When it comes to shopping for a generator for your camping and overlanding needs, there are loads of options.
You can get propane generators, gas or diesel generators, and even inverter generators. You can buy a small generator that puts out 800 watts, a larger one with 1,500 watts, or a huge one that gives you 3,000 watts or more of power. Of course, there are generators from a wealth of different companies, too.
I’ve tested quite a few generators over the years from different manufacturers that offer different levels of power output and use a variety of fuels.
Last year, I got an ALP 1000-watt propane generator and it has been my go-to generator ever since. It has proven to be a perfect fit for my particular needs for the types of power requirements I have for my camping and overlanding trips.
I’ve already done a complete review of this generator, so in today’s article, I want to focus on three specific things you should know about propane generators.
Propane Generators Burn Cleanly
I’ve done my fair share of camping in the past with a gas-powered generator, and there’s no way that you can argue that those things burn cleanly.
Now, I’m not saying that gas generators are bad, I’m simply saying that propane generators burn much more cleanly.
For starters, burning propane produces less pollution than gas (or diesel, for that matter). Not only is this better for the environment, but it’s also better for your lungs!
Another component of this is that there is less carbon monoxide produced by a propane generator than a comparable gas or diesel model. This doesn’t mean that CO still isn’t a concern – you absolutely shouldn’t run a propane generator indoors – but there is at least a lot less CO produced.
Propane generators often get better fuel economy than gas or diesel generators as well. This means that you might get longer performance out of the same amount of fuel when you’re burning propane. And since propane doesn’t degrade like gas or diesel, you can stock up on fuel and let it sit until you’re ready to use it.
You might wonder how long will a generator run on propane? Well, my ALP propane generator can run for about three hours on a one-pound tank or 60 hours on a 20-pound tank. I do quite a bit of camping and overlanding, but that kind of operating time covers me for multiple weekend trips. You can’t do that with gas or diesel unless you take a lot of fuel.
You’ll Appreciate the Quiet
In my experience, my propane generator runs quieter than any of the gas-powered generators I’ve had over the years.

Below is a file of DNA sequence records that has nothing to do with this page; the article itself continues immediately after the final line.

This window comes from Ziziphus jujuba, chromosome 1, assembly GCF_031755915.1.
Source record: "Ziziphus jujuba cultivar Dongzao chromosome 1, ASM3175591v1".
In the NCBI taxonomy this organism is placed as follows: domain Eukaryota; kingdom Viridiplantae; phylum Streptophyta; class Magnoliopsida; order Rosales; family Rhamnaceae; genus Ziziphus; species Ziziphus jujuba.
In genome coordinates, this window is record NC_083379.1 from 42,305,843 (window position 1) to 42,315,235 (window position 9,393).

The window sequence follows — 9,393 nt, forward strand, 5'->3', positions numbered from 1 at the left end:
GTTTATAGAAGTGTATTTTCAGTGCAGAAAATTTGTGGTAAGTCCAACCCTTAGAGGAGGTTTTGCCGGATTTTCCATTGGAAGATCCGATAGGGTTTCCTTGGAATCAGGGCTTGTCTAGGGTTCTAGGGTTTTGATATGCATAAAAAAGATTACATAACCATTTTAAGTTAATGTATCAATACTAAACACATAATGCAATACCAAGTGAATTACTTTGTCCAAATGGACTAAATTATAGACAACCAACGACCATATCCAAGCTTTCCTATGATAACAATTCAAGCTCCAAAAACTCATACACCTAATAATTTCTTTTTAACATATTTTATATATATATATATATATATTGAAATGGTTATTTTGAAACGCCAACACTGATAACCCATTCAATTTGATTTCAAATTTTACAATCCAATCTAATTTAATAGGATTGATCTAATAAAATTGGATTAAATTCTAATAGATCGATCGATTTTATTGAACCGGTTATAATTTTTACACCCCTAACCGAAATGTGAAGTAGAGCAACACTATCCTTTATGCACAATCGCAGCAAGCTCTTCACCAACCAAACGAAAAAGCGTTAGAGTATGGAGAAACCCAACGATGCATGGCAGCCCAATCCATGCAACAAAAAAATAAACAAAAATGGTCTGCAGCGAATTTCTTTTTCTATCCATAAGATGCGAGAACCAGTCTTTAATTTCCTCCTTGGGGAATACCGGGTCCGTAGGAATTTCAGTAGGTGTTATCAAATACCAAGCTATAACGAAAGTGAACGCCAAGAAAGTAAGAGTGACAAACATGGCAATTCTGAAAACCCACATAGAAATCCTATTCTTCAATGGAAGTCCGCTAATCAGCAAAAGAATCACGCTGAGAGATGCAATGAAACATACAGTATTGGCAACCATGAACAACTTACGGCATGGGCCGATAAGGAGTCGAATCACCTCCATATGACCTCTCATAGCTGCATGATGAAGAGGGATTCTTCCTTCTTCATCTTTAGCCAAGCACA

And from conversations with some RV friends, propane tends to be quieter than diesel-powered generators as well.
Now, I’m sure there are exceptions to the rule, but in using my ALP propane generator, I can tell you for sure that you can stand next to it as it’s running and still be able to carry on a conversation without yelling. Is it completely quiet? No. But it isn’t so loud that you worry about damaging your ears or disturbing other campers!
This generator runs at less than 52 dBA, which makes it a perfect option for camping and overlanding.
Propane Generators Offer Easy Power
Another aspect of propane generators that I’ve learned over the last year of having one in my overlanding setup is that they offer easy power.
By this, I mean that I don’t have to worry about fuel storage. I don’t have to worry about fuel spillage, either – there’s no refilling gas tanks, getting gas on your hands, or smelling up camp or your trailer’s underbelly storage with gas fumes.
There’s no concern that the gas can tips over and leaks everywhere. I don’t have to worry about water in the fuel or using the fuel up before winter hits.
Instead, I can take my propane canisters to the hardware store in the spring, get them all filled up, and store them out of the way in my shop until I need them. It’s just an easier and cleaner process.
Now, I understand that propane generators aren’t for everyone. My little ALP propane generator isn’t going to power the A/C unit in my parent’s RV. But, for my setup with a Turtleback Expedition Series Trailer and a Torro Offroad Rooftop Tent, 1000 watts of power is plenty of juice for my needs. And if the power ever goes out at home, I’ve got a good option for charging devices, powering my laptop, running shop lights, or even running the refrigerator for a few hours.
So, if you’re in the market for a new generator, consider these benefits as reasons to put a propane generator on your short-list of possibilities.